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Polish Motorcycles

Sokol Motorcycles


Motocicletas Sokol (Polonia)

Sokol, que significa “Halcón” en polaco, fue una marca de motocicletas producidas en Varsovia entre 1929 y 1939 bajo la dirección del ingeniero Zygmunt Okolów. Originalmente fabricadas por CWS (Talleres Automotrices Centrales), fueron luego producidas por PZInz (Instituto Nacional de Ingeniería) que había tomado el control de CWS.

El nombre fue utilizado en primer lugar para la Sokol 600 RT, pero más a menudo se asocia con la Sokol 1000, una máquina imponente construida en 1932 para el ejército polaco, también conocido bajo los nombres de CWS 1000 y M111. Contexto histórico

En 1918 Polonia se independizó después de casi 150 años de dominio alemán-austriaco-ruso. En los tres años siguientes debieron custodiar las fronteras pero los invasores no habían dejado industrias y todo estaba destruido por la Gran Guerra. Polonia era un país capitalista libre en ese momento y pronto aparecieron las primeras fábricas privadas. En el caso de las motos, algunas partes más complejas se tuvieron que importar (por ejemplo los componentes eléctricos eran en su mayoría de la Bosch de Alemania), pero más tarde todas las piezas fueron polacas. Los proyectos eran originales, comparables a las motocicletas occidentales, confiables pero mucho más baratas. Desafortunadamente la Segunda Guerra Mundial detuvo el rápido desarrollo de la industria de la moto polaca. En 1927 el ejército polaco había dado las especificaciones para una motocicleta destinada a uso general para reemplazar a las Harley-Davidson que usaban hasta ese momento. En 1928 CWS prepara una pequeña serie de 200 máquinas llamada CWS M55 equipadas con sidecar. Aunque copiada casi por completo de las americanas (el cuadro y la horquilla eran de Harley mientras que el motor era una copia de la Indian), resultaron poco confiables. Por lo tanto, se decidió en 1931 desarrollar una nueva máquina. Con la ayuda del Estado, PZInz reanudó los planes para el M55 y se hicieron cambios profundos. La moto debía ser confiable, resistente a las malas condiciones del terreno, la falta de mantenimiento y fácil de usar. Todo esto resultó en el modelo CWS M111, una máquina pesada incluso para su clase. Sin embargo, demostró ser extremadamente confiable. Pero esta calidad tenía su precio y la versión civil costaba unos u$d 800 en 1939, un precio apenas inferior al de un automóvil mediano del mismo periodo.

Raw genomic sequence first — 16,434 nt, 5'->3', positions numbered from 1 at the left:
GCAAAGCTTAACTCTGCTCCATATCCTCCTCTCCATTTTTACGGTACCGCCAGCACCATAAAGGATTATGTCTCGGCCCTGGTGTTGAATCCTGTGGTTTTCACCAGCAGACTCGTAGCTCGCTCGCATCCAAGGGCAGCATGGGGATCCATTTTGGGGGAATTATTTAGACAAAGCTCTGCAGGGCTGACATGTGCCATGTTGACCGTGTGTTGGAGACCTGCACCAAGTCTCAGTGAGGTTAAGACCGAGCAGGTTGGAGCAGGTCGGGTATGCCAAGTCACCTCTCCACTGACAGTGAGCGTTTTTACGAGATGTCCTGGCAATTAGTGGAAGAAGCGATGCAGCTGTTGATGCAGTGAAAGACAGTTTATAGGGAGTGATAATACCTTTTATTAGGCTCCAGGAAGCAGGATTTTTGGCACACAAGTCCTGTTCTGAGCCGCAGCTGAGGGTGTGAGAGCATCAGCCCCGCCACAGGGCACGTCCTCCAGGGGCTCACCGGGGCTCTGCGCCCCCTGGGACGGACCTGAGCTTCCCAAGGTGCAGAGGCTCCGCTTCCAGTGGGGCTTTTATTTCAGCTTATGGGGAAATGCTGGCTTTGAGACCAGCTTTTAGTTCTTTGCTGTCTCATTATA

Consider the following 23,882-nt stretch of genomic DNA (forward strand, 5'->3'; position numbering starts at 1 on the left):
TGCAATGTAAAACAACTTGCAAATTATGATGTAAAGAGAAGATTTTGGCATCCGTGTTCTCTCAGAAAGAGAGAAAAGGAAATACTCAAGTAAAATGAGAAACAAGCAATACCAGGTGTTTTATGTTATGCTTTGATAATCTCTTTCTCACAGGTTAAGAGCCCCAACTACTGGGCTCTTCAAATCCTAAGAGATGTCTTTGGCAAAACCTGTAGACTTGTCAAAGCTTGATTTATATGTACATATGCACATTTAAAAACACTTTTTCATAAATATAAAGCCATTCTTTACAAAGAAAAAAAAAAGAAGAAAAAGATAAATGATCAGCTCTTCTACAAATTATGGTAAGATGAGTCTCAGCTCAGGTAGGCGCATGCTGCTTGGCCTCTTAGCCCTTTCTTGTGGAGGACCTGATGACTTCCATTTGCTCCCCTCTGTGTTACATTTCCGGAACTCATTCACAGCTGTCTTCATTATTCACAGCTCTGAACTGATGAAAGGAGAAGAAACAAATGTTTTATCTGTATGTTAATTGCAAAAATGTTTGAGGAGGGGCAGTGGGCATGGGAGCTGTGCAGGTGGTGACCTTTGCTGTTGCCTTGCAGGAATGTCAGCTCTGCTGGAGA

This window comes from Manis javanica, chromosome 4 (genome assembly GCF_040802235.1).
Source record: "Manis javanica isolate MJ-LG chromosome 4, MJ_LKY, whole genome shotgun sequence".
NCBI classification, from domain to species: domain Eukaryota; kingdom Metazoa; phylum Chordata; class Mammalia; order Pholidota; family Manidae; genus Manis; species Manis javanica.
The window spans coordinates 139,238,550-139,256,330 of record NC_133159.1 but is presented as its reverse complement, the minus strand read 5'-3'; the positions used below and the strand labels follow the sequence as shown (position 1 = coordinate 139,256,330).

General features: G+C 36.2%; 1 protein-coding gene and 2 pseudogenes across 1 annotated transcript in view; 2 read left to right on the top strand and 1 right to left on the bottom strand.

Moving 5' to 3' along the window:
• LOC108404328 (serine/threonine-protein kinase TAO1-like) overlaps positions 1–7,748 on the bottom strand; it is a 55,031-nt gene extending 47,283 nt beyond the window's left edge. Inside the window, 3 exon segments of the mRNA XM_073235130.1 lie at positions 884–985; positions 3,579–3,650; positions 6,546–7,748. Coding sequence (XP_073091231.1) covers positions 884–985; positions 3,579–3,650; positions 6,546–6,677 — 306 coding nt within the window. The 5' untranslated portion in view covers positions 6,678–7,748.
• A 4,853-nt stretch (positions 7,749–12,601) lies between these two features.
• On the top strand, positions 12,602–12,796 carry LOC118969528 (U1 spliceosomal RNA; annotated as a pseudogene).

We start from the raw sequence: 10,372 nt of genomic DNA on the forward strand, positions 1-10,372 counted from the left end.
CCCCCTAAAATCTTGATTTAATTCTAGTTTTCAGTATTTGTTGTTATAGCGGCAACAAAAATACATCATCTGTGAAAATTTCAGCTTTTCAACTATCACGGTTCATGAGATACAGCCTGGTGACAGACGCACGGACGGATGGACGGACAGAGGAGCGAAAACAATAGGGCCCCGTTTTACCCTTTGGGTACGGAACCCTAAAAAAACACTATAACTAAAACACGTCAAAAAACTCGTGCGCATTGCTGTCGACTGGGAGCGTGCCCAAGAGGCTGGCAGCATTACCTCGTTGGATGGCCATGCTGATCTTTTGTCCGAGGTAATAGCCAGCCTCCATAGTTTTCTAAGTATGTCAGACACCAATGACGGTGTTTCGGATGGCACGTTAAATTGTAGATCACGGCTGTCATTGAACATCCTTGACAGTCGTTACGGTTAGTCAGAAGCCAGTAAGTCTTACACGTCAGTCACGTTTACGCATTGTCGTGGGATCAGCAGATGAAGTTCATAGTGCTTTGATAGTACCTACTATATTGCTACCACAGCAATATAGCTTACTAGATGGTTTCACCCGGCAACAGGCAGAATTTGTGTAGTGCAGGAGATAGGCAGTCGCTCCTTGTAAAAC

La producción comenzó en 1933 y continuó hasta el comienzo de la Segunda Guerra Mundial en 1939. Todas las piezas fueron producidas en Polonia, sólo el 5% fueron importados. Sokol mantiene el nivel de calidad hasta el final de la producción entregando todas sus motos testeadas tanto en ruta como en off road. Así lograron su fama de durabilidad y resultaron ser mucho más rápidas fuera de la carretera que su similar estadounidense.